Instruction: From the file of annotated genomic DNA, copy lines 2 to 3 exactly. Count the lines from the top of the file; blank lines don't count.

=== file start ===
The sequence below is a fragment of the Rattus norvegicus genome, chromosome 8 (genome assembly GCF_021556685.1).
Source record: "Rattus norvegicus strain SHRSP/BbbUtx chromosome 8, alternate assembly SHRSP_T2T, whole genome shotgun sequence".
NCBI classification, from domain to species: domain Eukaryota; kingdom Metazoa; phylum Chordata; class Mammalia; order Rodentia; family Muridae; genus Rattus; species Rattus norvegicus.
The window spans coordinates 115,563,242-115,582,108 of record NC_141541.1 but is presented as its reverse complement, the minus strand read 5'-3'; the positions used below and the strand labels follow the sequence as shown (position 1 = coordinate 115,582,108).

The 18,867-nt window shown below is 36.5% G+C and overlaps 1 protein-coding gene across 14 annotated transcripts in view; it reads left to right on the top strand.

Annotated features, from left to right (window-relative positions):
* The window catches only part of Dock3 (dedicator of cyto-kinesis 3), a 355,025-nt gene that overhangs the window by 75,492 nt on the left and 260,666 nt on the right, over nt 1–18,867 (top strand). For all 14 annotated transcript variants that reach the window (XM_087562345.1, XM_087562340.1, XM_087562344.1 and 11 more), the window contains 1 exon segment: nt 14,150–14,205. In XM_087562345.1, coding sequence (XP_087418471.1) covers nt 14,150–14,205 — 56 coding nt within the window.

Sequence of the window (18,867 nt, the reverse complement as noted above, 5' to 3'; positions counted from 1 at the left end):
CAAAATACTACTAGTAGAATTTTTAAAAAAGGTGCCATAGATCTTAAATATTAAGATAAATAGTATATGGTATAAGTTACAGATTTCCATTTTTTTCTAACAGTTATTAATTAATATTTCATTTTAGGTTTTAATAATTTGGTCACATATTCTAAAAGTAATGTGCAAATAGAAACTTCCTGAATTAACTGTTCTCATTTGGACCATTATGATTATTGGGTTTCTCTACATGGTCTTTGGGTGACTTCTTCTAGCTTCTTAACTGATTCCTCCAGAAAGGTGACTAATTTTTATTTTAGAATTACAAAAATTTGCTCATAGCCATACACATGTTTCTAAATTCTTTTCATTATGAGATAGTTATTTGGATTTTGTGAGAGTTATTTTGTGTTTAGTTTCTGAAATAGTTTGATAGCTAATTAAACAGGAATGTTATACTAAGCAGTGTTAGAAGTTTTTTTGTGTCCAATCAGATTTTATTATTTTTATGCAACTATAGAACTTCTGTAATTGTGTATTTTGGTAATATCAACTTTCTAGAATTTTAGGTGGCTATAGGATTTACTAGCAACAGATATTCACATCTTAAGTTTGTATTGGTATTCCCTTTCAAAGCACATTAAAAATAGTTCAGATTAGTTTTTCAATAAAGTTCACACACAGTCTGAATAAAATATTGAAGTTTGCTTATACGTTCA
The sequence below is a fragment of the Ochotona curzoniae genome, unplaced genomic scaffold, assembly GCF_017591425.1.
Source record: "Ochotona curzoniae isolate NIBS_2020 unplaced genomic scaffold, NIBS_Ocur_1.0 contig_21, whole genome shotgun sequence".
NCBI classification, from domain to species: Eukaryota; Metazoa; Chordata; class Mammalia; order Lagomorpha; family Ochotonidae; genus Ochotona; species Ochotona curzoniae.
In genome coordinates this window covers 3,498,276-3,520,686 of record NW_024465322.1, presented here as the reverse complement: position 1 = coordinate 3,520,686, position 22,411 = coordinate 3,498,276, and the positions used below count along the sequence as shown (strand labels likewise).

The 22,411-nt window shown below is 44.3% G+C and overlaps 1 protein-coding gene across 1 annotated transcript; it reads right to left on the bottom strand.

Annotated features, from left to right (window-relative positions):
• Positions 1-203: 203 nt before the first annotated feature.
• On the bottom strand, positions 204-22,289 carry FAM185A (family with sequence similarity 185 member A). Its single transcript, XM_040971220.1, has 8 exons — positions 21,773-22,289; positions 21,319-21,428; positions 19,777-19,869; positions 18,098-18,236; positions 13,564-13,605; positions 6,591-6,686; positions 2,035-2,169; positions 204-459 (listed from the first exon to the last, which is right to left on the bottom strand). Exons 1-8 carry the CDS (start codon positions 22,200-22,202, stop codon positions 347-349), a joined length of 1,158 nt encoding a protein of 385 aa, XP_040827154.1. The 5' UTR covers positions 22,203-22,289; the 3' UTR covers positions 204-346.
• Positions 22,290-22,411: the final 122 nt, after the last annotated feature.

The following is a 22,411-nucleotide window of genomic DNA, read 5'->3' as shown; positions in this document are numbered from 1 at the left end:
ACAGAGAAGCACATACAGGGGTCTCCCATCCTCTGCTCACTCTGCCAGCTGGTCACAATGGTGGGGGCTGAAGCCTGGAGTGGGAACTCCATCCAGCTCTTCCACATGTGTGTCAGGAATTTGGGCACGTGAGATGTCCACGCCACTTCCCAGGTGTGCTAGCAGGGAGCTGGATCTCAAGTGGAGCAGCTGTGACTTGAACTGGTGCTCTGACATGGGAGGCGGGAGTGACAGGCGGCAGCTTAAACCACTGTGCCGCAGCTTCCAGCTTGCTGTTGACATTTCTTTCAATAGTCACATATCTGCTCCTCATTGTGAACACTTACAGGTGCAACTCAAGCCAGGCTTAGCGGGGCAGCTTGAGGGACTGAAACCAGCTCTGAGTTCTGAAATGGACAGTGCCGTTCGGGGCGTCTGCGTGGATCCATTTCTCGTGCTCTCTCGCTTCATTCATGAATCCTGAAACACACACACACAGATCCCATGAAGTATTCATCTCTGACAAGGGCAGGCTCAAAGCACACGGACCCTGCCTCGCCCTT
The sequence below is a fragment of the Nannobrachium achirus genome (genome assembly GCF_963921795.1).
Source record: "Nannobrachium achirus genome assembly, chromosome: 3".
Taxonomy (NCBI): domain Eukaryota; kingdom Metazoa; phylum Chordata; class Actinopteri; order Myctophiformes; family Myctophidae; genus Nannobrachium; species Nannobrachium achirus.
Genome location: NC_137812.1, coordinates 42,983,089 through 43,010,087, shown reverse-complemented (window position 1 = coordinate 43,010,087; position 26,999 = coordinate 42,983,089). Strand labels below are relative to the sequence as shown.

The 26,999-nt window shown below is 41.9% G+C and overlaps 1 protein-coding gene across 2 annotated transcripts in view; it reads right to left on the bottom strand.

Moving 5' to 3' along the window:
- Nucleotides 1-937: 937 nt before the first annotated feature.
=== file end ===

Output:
Source record: "Rattus norvegicus strain SHRSP/BbbUtx chromosome 8, alternate assembly SHRSP_T2T, whole genome shotgun sequence".
NCBI classification, from domain to species: domain Eukaryota; kingdom Metazoa; phylum Chordata; class Mammalia; order Rodentia; family Muridae; genus Rattus; species Rattus norvegicus.